Brunner's gland, Hyperplasia, Ampulla of vater, Epigastric pain, Unusual cause
A 49-year-old man with a history of chronic hepatitis B presented to our outpatient clinic with occasional epigastric pain and intermittent fullness lasting 3 months. Duodenoscopy revealed ~1.5-cm broad-based polypoid ampullary mass with smooth and hyperemic mucosa (Figure 1A).
Endoscopic ultrasonography (EUS) revealed an ampullary mass with hypoechoic and heterogeneous echogenicity involving mucosal and submucosal layers without an evidence of extension into either the biliary or pancreatic duct (Figure 1B). Further, Endoscopic papillectomy (EP) was performed to remove the mass (Figure 2A), and a plastic stent was placed into the pancreatic duct to reduce the risk of postprocedural pancreatitis (Figure 2B). The histological examination showed marked Brunner's gland hyperplasia with proliferating lobular-shaped Brunner's glands separated by fibrous septa and cystic dilatations of the glandular acini and ducts (Figure 2C, hematoxylin-eosin staining, 40x). The patient was finally diagnosed with Brunner's gland hyperplasia (BGH) of the ampulla of Vater. He was discharged after EP without any complications.
Figure 1: A) Duodenoscopy revealing a 1.5-cm broad-based polypoid ampullary mass with smooth and hyperemic mucosa; B) Endoscopic ultrasonography performed using the olympus GF-UCT260 linear-array echoendoscope indicating a heterogenous hypoechoic mass located in the mucosal and submucosal layers. View Figure 1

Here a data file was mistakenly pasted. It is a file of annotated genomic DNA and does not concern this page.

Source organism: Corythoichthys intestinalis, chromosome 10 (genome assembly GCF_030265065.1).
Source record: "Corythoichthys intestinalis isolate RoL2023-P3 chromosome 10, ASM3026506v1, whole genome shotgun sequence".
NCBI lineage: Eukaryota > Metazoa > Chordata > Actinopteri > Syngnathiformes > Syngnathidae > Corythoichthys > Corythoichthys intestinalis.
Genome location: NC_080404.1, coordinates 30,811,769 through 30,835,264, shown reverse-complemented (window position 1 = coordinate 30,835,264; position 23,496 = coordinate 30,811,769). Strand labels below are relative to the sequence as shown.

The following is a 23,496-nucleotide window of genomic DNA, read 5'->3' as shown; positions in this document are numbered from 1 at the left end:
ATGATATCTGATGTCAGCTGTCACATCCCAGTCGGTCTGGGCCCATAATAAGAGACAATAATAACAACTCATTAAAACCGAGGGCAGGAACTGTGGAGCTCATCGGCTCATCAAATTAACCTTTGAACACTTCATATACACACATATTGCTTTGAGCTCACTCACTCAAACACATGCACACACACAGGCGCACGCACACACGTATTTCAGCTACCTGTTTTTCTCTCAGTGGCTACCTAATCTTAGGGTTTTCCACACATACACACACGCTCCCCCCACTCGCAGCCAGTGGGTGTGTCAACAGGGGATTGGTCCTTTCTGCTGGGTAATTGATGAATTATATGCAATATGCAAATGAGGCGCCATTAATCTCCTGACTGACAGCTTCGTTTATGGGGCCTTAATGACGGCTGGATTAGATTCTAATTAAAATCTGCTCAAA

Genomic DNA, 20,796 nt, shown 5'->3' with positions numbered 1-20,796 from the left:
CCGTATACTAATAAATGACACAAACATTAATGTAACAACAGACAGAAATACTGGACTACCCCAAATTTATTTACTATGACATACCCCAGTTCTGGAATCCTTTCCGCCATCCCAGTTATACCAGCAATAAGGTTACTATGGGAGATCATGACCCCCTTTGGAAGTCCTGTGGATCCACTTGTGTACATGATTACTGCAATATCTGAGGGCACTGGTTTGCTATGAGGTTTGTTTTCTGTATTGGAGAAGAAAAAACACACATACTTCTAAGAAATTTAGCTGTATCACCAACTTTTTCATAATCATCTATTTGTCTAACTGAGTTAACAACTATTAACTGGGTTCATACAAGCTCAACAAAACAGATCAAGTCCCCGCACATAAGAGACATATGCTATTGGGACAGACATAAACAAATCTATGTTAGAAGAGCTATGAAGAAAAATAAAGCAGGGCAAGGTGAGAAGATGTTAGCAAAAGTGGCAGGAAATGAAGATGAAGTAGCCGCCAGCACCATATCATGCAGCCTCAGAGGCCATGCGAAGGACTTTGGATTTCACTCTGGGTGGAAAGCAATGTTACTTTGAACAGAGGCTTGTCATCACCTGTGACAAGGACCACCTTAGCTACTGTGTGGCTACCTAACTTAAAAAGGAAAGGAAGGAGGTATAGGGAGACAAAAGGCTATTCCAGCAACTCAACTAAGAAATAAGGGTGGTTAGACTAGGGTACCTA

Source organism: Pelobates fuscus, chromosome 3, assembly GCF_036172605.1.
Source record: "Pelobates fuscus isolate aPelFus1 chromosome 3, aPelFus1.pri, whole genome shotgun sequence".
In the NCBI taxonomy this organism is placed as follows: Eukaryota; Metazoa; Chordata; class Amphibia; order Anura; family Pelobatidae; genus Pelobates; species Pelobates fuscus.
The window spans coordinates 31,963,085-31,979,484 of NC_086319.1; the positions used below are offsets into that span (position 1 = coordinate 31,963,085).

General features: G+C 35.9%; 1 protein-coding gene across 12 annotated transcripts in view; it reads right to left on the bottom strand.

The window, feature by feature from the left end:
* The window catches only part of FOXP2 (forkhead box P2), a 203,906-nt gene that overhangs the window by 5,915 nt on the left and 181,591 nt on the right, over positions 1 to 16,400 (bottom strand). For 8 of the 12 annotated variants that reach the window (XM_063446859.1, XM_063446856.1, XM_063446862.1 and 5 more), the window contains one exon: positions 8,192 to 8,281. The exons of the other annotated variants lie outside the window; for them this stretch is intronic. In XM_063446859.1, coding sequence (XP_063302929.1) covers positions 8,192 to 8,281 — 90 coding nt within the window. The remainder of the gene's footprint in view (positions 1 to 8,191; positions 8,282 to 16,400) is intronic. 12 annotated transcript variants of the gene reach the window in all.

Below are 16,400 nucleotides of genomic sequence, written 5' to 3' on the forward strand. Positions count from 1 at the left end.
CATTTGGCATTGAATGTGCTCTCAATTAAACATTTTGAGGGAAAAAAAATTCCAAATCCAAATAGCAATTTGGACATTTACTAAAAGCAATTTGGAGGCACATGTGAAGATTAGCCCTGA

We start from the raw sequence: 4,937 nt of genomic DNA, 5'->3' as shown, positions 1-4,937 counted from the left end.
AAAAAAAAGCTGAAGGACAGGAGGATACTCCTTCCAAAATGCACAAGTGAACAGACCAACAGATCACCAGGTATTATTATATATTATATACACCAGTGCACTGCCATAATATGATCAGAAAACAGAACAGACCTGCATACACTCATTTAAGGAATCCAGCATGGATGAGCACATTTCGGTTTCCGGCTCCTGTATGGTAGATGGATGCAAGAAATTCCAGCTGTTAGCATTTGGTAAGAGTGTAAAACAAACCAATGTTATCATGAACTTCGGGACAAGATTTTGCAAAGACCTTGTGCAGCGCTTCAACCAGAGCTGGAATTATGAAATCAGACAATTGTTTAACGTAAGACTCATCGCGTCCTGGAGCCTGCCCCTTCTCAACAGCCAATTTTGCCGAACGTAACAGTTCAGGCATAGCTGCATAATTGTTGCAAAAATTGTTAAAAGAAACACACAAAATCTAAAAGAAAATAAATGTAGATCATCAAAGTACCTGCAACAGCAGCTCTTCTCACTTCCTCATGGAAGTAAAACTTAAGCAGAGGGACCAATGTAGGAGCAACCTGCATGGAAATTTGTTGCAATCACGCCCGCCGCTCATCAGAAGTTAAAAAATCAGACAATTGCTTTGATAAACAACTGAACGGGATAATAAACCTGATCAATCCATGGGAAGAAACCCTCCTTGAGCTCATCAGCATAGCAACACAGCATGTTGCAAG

Figure 2: A) Endoscopic papillectomy performed for the removal of ampullary mass; B) A plastic stent placed into pancreatic duct to reduce the risk of postprocedural pancreatitis; C) Histopathological examination of the duodenal lesions by hematoxylin and eosin staining (x40 magnification) showed Brunner's glands with a lobular configuration separated by fibrous septa and some cystic dilatations of the glandular acini and ducts. View Figure 2
BGH rarely occurs at the ampulla of Vater. BGH presents sporadically and is accompanied by abdominal pain, hemorrhage, jaundice, or obstruction . Endoscopically, BGH may appear as solitary or multiple and mucosal or submucosal nodules, and may manifest as a heterogenous hypoechoic mass located in the mucosal and submucosal layers on EUS . For treatment, surgical resection has been used to treat ampullary BGH [3,4]. Nevertheless, by offering a safe and effective alternative to surgery that enables a correct diagnosis, EP is considered to be the first-line treatment in patients with benign ampullary masses [3-5]. However, the application of EP for treatment of ampullary BGH has not been reported yet. Herein, we report this ampullary mass with unusual imaging features to indicate that BGH should be the mostly suspected diagnosis and EP can be considered after the completion of a more definite evaluation including EUS.
All authors declare they have nothing to disclose.
This research did not receive any specific grant from funding agencies in the public, commercial, or not-for-profit sectors.
This paper does not contain any identifiable data of any participant in any form; hence, this section is not applicable.
The concept and design of the study: Yi Hua Wu, Wen Hsin Huang; Statistical analysis: Chi Ying Yang; Interpreted the results: Kai-Po Chang; Analyzed the data and drafted the manuscript: Yi Hua Wu.